"Savvy” procurement saved the BBC more than £70 million on goods and services this year, a report into the broadcaster's efficiency has stated.
Total category spend of £655 million across 11,500 vendors in 2013/2014 is managed via framework agreements or managed services, and competitive pricing led to savings across the function, according to Driving Efficiency at the BBC.
In one example, a competitive tender that resulted in Siemens becoming the single technology provider to the BBC, led to annual savings of £37 million. Additional savings via volume reductions through the adoption of strict policies and targets, and price negotiation with Atos (which acquired Siemens’ SIS division) have totalled £13 million over the 10-year contract.
Two major contracts re-procured in 2013 and 2014 for facilities management and domestic radio transmission are also saving the corporation £20 million a year.
Procurement is one of three areas of operation targeted for efficiencies – alongside people and property – that forms part of the BBC’s saving plan, Delivering Quality First. Since the start of the current 10-year BBC Charter in 2004, annual savings have grown to £1.1 billion. The report forecasts these will rise to £1.5 billion by 2016/17.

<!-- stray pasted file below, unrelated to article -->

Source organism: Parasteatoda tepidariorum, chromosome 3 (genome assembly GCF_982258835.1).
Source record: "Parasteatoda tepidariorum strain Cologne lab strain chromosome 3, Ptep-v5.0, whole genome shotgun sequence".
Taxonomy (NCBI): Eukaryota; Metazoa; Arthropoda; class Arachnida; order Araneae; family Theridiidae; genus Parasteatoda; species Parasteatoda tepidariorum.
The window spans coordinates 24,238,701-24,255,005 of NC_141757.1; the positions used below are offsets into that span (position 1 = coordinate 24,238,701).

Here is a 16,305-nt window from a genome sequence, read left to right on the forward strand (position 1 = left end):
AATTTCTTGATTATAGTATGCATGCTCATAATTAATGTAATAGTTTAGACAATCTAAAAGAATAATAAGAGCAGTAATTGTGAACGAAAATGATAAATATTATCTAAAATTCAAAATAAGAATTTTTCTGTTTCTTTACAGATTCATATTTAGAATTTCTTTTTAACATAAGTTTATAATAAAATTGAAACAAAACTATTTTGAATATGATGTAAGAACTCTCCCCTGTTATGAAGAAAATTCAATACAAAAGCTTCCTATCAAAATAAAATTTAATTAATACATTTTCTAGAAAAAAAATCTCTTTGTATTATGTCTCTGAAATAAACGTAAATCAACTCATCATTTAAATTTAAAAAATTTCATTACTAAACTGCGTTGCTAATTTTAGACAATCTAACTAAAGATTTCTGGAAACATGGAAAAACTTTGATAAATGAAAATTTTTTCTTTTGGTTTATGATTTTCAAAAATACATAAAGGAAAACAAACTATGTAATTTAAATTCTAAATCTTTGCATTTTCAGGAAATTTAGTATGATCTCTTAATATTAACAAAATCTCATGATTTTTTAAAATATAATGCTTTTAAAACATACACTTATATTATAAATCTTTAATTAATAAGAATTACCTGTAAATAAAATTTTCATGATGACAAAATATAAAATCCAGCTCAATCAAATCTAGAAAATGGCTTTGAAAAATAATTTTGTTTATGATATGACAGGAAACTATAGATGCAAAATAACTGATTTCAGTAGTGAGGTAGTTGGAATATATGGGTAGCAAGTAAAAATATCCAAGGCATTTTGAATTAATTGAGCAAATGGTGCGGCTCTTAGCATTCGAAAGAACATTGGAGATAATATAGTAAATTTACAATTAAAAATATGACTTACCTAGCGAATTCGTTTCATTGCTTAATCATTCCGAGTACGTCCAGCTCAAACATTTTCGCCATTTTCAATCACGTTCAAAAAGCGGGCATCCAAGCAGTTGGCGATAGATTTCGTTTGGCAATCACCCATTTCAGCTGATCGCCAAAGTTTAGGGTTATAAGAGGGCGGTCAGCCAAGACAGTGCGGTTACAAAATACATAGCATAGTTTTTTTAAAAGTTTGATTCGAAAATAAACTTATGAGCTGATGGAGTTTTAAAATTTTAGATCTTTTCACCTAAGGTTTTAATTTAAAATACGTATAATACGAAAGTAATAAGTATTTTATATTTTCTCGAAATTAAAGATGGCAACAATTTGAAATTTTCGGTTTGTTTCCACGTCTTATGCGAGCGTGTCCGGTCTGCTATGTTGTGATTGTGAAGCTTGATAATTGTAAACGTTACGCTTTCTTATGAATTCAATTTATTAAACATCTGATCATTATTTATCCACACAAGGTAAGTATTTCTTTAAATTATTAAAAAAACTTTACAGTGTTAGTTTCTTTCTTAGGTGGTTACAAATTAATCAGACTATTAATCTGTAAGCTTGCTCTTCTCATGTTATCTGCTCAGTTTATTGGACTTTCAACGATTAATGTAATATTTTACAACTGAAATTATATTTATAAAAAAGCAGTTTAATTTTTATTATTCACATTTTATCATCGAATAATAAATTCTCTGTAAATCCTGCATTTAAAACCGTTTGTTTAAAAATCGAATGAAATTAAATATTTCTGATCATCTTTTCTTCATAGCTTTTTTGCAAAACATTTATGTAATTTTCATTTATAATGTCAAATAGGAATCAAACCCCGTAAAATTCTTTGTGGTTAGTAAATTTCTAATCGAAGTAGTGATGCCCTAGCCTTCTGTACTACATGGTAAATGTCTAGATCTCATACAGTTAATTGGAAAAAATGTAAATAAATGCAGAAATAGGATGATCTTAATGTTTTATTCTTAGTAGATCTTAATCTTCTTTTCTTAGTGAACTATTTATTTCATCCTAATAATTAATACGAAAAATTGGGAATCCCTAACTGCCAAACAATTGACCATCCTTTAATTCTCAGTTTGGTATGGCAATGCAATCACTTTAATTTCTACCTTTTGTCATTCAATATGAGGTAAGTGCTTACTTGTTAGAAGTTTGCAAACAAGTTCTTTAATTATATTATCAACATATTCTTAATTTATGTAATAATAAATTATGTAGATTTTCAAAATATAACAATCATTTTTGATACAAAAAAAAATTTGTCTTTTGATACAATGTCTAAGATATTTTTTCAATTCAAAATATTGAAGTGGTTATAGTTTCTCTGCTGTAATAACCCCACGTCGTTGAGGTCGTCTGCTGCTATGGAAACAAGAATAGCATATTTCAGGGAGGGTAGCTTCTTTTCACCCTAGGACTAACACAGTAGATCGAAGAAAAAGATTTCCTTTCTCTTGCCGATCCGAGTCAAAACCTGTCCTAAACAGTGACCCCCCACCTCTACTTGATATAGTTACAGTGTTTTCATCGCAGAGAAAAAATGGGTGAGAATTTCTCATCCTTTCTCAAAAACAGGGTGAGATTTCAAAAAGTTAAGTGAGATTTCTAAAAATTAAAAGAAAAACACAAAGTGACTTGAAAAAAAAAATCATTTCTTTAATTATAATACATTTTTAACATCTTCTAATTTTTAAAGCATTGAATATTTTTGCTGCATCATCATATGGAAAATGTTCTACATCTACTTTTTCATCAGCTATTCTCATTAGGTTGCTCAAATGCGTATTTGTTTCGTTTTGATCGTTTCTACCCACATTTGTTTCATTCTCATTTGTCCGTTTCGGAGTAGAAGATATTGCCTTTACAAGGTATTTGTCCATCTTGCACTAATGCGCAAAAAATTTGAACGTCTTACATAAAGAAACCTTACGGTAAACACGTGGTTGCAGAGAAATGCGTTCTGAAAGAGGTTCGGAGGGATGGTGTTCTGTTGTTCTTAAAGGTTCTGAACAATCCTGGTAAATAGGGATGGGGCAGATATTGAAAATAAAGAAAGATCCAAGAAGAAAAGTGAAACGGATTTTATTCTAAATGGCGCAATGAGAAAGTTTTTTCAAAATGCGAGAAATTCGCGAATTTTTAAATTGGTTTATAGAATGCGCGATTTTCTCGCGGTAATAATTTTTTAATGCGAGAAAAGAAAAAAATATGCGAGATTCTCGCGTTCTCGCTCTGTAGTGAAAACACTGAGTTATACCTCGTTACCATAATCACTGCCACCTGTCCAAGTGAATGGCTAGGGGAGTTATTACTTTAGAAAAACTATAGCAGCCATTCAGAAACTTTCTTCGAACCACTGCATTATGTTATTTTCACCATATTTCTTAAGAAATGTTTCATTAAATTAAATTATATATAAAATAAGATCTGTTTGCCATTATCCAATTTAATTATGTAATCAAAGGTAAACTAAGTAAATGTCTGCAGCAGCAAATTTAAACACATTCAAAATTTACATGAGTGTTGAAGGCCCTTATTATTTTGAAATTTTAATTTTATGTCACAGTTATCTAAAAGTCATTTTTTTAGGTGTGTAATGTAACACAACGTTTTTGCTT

The BBC’s procurement team has been benchmarked regularly with the £690 million annual spend with strategic suppliers (with contracts worth over £5 million a year) subject to rigorous and regular re-procurement, the report stated.
“There’s always more to do and we continue to make sure we get value for money for licence fee payers,” said Anne Bulford, managing director, finance and operations at the corporation. “The BBC remains passionate about delivering the great public service TV, radio and online content that our audiences deserve, but after a long period of delivering annual savings, the challenges to avoid having to cut content are very real.”
“It’s vital that as much of the licence fee as possible goes straight to the programmes and services audiences love, and this report shows we’ve made great strides in becoming more efficient. We‘re doing far more for less,” she added.